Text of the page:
hold
Pronunciation
  • (RP) enPR: hōld, IPA: /həʊld/, [həʊɫd]
  • (America) enPR: hōld, IPA: /hoʊld/, [hoəɫd]

Verb

hold (holds, present participle holding; past held, past participle held)

  1. (transitive) To grasp or grip.
    Hold the pencil like this.
    • 1879, R[ichard] J[efferies], chapter 1, in The Amateur Poacher, London: Smith, Elder, & Co., […], OCLC 752825175 ↗:
      But then I had the flintlock by me for protection. ¶ There were giants in the days when that gun was made; for surely no modern mortal could have held that mass of metal steady to his shoulder. The linen-press and a chest on the top of it formed, however, a very good gun-carriage; and, thus mounted, aim could be taken out of the window […].
  2. (transitive) To contain or store.
    This package holds six bottles.
  3. (heading) To maintain or keep to a position or state.
    1. (transitive) To have and keep possession of something.
      Hold my coat for me.  The general ordered the colonel to hold his position at all costs.
    2. (transitive) To reserve.
      Hold a table for us at 7:00.
    3. (transitive) To cause to wait or delay.
      Hold the elevator.
    4. (transitive) To detain.
      Hold the suspect in this cell.
    5. (intransitive) To be or remain valid; to apply (usually in the third person).
      to hold true;  The proposition holds.
      • 1691, John Locke, Some Considerations of the Consequences of the Lowering of Interest and the Raising the Value of Money
        The rule holds in land as well as all other commodities.
    6. To keep oneself in a particular state.
      to hold firm;  to hold opinions
    7. (transitive) To impose restraint upon; to limit in motion or action; to bind legally or morally; to confine; to restrain.
      • Death! what do'st? O, hold thy blow.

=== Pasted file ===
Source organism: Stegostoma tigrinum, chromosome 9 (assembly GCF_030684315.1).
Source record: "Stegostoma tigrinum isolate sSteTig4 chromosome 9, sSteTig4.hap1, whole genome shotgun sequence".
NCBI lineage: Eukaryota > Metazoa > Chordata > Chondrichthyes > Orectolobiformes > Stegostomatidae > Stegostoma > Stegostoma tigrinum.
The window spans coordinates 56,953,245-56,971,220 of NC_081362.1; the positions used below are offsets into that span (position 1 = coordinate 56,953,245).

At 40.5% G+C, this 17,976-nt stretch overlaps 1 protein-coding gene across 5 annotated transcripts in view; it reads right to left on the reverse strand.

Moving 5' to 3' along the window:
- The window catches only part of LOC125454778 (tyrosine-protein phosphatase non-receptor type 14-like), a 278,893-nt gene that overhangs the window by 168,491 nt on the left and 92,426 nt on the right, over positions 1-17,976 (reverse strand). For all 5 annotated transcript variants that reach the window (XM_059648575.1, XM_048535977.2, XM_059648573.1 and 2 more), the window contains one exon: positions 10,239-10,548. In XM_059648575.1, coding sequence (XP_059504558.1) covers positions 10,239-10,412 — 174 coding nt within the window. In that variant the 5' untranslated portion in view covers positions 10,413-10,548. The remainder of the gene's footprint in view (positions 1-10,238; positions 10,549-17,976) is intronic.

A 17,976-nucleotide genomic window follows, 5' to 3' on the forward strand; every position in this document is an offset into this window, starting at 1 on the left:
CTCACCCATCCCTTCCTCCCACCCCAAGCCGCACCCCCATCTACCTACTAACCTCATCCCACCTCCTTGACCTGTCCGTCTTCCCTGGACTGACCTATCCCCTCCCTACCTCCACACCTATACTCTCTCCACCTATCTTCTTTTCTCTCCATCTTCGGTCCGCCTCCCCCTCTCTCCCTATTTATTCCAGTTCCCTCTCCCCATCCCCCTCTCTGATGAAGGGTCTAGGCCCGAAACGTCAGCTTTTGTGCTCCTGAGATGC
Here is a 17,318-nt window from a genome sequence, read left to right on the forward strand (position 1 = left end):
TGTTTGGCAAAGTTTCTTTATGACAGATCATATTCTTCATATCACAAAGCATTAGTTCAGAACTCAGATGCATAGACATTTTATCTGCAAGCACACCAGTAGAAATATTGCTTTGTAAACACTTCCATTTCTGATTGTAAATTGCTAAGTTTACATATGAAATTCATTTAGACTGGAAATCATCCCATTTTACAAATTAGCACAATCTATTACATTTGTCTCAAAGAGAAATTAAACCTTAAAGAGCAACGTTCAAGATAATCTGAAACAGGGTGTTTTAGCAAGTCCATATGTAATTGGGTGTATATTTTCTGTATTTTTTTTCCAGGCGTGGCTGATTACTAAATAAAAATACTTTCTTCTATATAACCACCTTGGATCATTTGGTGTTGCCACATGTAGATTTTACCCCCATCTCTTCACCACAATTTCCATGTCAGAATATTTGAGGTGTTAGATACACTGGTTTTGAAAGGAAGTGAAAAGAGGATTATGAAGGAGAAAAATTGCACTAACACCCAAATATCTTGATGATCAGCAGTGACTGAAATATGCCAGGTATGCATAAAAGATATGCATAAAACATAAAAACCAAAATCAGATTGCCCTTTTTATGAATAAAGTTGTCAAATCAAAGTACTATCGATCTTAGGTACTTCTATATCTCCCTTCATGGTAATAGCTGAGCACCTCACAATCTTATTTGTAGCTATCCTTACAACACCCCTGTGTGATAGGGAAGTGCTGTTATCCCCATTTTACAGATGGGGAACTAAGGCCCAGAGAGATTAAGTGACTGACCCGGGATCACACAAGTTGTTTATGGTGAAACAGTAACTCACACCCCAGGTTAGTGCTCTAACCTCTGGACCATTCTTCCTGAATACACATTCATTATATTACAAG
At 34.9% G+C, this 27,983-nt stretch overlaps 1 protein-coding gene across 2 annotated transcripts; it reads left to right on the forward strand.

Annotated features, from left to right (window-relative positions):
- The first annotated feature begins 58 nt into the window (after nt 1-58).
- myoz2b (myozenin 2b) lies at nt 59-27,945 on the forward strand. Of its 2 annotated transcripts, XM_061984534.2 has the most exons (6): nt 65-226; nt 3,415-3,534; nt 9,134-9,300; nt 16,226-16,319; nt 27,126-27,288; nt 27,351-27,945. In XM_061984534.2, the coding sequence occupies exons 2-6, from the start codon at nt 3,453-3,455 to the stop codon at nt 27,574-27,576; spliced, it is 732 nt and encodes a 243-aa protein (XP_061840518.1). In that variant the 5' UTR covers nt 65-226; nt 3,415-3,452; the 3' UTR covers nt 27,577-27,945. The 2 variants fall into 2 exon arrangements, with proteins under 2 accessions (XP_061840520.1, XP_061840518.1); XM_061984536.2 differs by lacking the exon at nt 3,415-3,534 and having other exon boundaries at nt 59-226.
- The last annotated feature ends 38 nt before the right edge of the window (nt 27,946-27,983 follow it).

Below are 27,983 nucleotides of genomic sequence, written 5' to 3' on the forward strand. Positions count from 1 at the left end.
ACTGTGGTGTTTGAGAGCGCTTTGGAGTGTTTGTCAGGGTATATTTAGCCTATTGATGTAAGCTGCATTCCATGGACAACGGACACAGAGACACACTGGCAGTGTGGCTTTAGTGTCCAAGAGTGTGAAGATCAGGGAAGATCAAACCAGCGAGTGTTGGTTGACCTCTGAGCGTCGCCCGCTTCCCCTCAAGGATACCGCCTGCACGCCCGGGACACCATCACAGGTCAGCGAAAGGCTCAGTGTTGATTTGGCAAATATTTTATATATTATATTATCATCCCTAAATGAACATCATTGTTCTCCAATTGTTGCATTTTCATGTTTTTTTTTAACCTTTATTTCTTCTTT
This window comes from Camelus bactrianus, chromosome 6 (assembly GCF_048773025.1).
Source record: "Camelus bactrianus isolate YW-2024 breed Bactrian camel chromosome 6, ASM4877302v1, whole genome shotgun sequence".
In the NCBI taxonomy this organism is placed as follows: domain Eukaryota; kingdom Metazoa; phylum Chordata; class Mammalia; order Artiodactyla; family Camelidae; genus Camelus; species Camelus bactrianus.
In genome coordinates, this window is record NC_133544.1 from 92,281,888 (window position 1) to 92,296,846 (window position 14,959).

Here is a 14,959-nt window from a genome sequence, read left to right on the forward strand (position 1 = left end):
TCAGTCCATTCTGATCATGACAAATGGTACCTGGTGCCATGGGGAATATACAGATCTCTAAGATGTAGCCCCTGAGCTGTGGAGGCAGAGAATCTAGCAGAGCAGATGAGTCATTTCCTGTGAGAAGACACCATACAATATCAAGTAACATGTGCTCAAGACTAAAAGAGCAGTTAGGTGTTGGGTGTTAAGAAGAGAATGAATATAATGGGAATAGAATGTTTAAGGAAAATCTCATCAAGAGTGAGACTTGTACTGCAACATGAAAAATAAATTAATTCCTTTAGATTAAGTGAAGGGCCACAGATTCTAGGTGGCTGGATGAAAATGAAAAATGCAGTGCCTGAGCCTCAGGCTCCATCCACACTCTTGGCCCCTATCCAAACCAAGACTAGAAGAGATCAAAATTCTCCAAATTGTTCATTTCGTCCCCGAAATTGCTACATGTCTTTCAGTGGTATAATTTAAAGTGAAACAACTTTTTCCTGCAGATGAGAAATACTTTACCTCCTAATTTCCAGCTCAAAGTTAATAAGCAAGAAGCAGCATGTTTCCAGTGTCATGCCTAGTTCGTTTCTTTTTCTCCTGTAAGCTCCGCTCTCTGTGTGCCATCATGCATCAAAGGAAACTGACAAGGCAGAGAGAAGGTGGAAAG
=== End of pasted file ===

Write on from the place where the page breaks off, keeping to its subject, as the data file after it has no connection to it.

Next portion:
• 1911, Thomas Babington Macaulay, “[https://en.wikisource.org/wiki/1911_Encyclop%C3%A6dia_Britannica/Goldsmith,_Oliver Goldsmith, Oliver]”, in 1911 Encyclopædia Britannica:
        He hath not sufficient judgment and self-command to hold his tongue.
    8. (transitive) To bear, carry, or manage.
      He holds himself proudly erect.  Hold your head high.
    9. (intransitive, mostly, imperative) Not to move; to halt; to stop.
    10. (intransitive) Not to give way; not to part or become separated; to remain unbroken or unsubdued.
    11. To remain continent#Etymology 2|continent; to control an excretory bodily function.
      to hold one's bladder;  to hold one's breath
  4. (heading) To maintain or keep to particular opinions, promises, actions.
    1. (transitive) To maintain, to consider, to opine.
      • 1776, Thomas Jefferson et al., United States Declaration of Independence:
        We hold these truths to be self-evident, that all men are created equal, that they are endowed by their Creator with certain unalienable Rights, that among these are Life, Liberty and the pursuit of Happiness.
    2. (transitive) To bind (someone) to a consequence of his or her actions.
      He was held responsible for the actions of those under his command.  I'll hold him to that promise.
    3. To maintain in being or action; to carry on; to prosecute, as a course of conduct or an argument; to continue; to sustain.
      • Bible, Psalms lxxxiii.1:
        Hold not thy peace, and be not still.
    4. To accept, as an opinion; to be the adherent of, openly or privately; to persist in, as a purpose; to maintain; to sustain.
      • Bible, Second Epistle to the Thessalonians ii.15:
        Stand fast and hold the traditions which ye have been taught.
    5. (archaic) To restrain oneself; to refrain; to hold back.
  5. (tennis, ambitransitive) To win one's own service game.
  6. To take place, to occur.
    • 1824, James Hogg, The Private Memoirs and Confessions of a Justified Sinner, Oxford 2010, p. 9:
      He came into the hall where the wedding-festival had held […].
  7. To organise an event or meeting (usually in passive voice).
    Elections will be held on the first Sunday of next month.
  8. (archaic) To derive right or title.
    • My crown is absolute, and holds of none.
    • 1817, William Hazlitt, ''The Round Table (1817 book)
      His imagination holds immediately from nature.
  9. (heading) In a food or drink order at an informal restaurant, bar, or diner, requesting that a component normally included in that order be omitted.
    One ham-and-cheese sandwich, hold the mustard.
    A martini, and hold the olive.
Conjugation